They were three raggedy island boys with two sides to them: sweet as sugar apples to their elders, but wild and rough among themselves, like a pack of potcakes. But just like those dogs, they would sure stick together. I’d watch them from my yard while doing chores for Mama. Joe, Penn and Hammy ran about and shouted, usually throwing sticks or rocks or conch shells.
“Hey, look at me, I’m Bluebeard!”
“Well, I’m Morgan, and I can beat you.”
Joe, the oldest of the brothers, never walked when he could run, and his skinny energy egged on the others. More like a little adult, even at age 10, he always took over as boss and spoke for all of them when grownups were around.
Fearless Penn, just a year younger, always found the sweet spot of danger. You could almost see his mind figuring out the highest tree limb that would be safe for a jump.
Hamilton, barely seven and just following along, would seem dreamy, not as rough, until an idea caught with him. Then he’d add the details, making everyone yell “boom” when they shot the pretend cannon or turning their mama’s pea-shelling bowl into a pirate hat.
They played pirate almost every day. I guess if there’d been television on island back then they would have been cowboys, but we were all closer to the pirate stories. I secretly wanted to be Anne Bonny, but never said anything. Instead, when they did include me, it was, “Maggie’s the governor’s wife,” and I’d be kidnapped.
But everyone forgot pirates the day that John Glenn splashed down near Grand Turk. The news hopped from island to island with food and supply deliveries, and we were all space-struck, especially those Lloyd boys.
“Look at me, I’m John Glenn!”
“Well, I’m Alan Shepherd. I was there first.”
Every jump into the water was a “splashdown!” We heard that one kid from Sandy Point got his head stuck in a fishbowl, trying to be a spaceman. Hamilton decided that I could be Mission Control, and we talked while making static noises.
Everyone thought Hammy and I would end up together, probably because we were the same age and we both took to schooling as we got older. But it was Penn I had my eye on, even back when they were playing astronaut. Hamilton was nice, but he’s the one who took all that play-acting to heart. He wanted whatever was out there. Penn’s future was tied to North Caicos, and so was mine. Even Anne Bonny wanted a man and a baby. I never minded staying here, and this restaurant, our family, island life —it’s enough.
If it wasn’t for his Aunt Tildy dying, I doubt we’d be seeing Hamilton at all. He came back for his daddy’s funeral while he was at college in Miami, then his mommy’s a few years later, but that was it. Hasn’t been to North since, no matter who died, until now. I guess Aunt Tildy was special to him, though it’s been Joe taking care of her over on Middle all these years.
Joe shows up at the restaurant just before Hamilton’s due in. No surprise—he stops in pretty regular, and today I’m sure he’s ready to hide out from the last of the wake arrangements. And Joe and Penn are still OK with each other. They aren’t close like they were, but they can have a beer and be friendly. Hamilton’s the big question. He’s been away a long time. As Penn comes out from the back and I get the men their beers, I realize that we’re all a bit on edge. Doing something will calm me, so I fetch that sack of pigeon peas and start shelling. Penn and Joe drink in silence.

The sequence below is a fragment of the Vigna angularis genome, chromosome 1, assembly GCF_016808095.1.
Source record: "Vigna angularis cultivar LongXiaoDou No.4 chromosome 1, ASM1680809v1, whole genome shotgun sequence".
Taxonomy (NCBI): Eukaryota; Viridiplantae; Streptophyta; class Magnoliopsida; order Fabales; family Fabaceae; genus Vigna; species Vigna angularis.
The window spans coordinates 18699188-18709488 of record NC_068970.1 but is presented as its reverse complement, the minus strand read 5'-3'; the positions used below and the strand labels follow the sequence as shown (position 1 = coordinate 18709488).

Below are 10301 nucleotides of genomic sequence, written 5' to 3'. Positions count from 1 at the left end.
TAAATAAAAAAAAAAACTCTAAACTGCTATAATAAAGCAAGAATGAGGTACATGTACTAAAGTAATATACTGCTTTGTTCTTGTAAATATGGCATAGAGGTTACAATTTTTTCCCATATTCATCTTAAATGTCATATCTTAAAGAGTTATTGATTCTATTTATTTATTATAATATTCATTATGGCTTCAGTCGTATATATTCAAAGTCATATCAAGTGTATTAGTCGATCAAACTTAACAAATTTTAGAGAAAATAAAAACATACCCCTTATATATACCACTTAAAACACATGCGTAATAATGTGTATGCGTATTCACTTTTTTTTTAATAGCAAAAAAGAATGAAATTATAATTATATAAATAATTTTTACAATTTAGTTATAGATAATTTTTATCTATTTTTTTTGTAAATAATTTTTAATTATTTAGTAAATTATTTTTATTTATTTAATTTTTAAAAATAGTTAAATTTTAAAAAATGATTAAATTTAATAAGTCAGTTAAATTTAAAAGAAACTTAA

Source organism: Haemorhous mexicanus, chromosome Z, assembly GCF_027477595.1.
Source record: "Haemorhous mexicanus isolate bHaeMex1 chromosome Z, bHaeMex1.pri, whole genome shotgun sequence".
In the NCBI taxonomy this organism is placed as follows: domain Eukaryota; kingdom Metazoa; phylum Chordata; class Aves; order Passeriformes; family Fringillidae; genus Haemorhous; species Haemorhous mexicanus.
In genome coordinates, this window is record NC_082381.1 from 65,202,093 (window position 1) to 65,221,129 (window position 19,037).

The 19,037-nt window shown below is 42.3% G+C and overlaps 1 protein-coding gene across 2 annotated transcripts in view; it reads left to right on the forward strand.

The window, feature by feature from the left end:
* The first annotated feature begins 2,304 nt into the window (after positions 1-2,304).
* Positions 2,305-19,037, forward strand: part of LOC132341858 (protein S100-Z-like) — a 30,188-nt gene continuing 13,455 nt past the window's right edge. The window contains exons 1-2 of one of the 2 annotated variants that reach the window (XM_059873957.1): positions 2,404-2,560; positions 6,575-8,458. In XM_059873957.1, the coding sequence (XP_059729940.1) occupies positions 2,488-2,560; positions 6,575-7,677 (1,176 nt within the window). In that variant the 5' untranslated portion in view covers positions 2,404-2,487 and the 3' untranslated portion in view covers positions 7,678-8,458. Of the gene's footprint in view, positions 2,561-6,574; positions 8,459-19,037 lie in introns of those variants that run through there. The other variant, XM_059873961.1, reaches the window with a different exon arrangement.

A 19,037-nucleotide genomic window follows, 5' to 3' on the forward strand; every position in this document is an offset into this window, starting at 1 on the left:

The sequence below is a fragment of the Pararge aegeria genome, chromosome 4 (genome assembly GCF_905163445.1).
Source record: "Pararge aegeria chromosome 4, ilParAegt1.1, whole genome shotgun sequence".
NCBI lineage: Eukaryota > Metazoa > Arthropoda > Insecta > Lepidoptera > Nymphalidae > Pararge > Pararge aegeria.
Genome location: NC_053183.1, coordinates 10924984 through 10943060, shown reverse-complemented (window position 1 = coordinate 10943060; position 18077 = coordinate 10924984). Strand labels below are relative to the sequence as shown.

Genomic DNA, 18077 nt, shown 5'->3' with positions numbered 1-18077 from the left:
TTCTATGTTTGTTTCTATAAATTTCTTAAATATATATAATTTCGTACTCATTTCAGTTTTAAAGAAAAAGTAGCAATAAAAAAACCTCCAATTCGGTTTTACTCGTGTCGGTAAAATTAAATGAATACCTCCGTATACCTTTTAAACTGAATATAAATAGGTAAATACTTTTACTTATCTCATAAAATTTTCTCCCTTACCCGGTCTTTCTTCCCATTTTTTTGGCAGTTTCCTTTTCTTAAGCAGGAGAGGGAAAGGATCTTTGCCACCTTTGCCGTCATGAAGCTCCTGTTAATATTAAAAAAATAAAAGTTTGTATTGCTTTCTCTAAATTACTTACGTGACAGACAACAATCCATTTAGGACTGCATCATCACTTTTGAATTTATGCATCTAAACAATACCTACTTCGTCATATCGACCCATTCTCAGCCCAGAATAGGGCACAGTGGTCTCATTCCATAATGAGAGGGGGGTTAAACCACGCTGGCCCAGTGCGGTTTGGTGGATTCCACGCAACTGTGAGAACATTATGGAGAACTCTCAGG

It’s not quiet for long, because Hamilton comes in cursing.
“Goddamn it, Penn! Couldn’t even bring your ass to the airport to pick me up.” He is followed by Reed, who’s left his taxi running.
“Now, pay the man,” says Hamilton. “And give him a beer to go.”
As I move to get the beer, I see Penn and Joe look at each other. Just a second. “Well, hello to you too, Hammy,” Penn says. “Hey, you’re the rich American, you pay Reed.” But he’s reaching for his wallet and pulls out the cash, glaring at his brother. Reed takes his money and gets out fast.
But it’s all over quick. I hand Hamilton the beer Reed refused, and he’s all smiles, asking about the kids and acting normal. He looks older— well, we all are—but his hair is only a little bit gray and he’s neither saggy-skinny, like Joe, nor pot-bellied like Penn. He’s wearing good jeans, clean sneakers and a loose printed shirt like the tourists wear. He looks American.
“Hammy,” says Joe. “Come tell us about your family. When are we gonna get to see that grandson of yours? What is he now, 20, 21?”
“The name’s Hamilton, Joe.” I can see it doesn’t take much to make him prickly, but he bounces back again. “The kid, Freed, he’s 16. Good boy. Not some lazy-ass island kid. Got himself a job after school, showing people around over at the Kennedy Space Center.”
“Now, don’t be all uppity about island boys just ‘cause you got the breaks,” says Joe. He’s pleasant, though, just teasing. “My boy Frank’s doing OK with the business. Moved out of general construction and does finishing work now.”
They go on like that, bragging on the kids and grands, and I settle in with the peas.
Penn puts his foot in it, though. Same old thing. It’s not like Penn wanted to go off to school like Hamilton, but he can’t let go of it.
“The space, center, huh? That grandson, Sylvia’s boy, he gonna be an astronaut? Gonna launch into space?”
Joe lets out this kind of rumble, and Hamilton’s face goes fishy-eyed. I cut Penn a look, and he just shrugs. It feels like a long time before Hamilton answers, and when he does it’s like we’ve opened the cooler.
“Freed’s going to study engineering,” he says. “He’s a smart boy. Sylvia’s been saving for his college.”
Penn won’t let go. “That’s good. Maybe he’ll make something of himself. ’Specially when he knows he’s using up his mama’s money. Right, Joe?” I want to throw my pan of peas right at Penn’s head.
Hamilton doesn’t say anything for a while. Then he gets off his bar stool all stiff-like, and says he’ll see us at the wake. Joe gets up, too, starts to pace around. “No, Hammy—uh, Hamilton. Don’t go yet. Penn didn’t—we’re not gonna … Penn, you catch yourself.”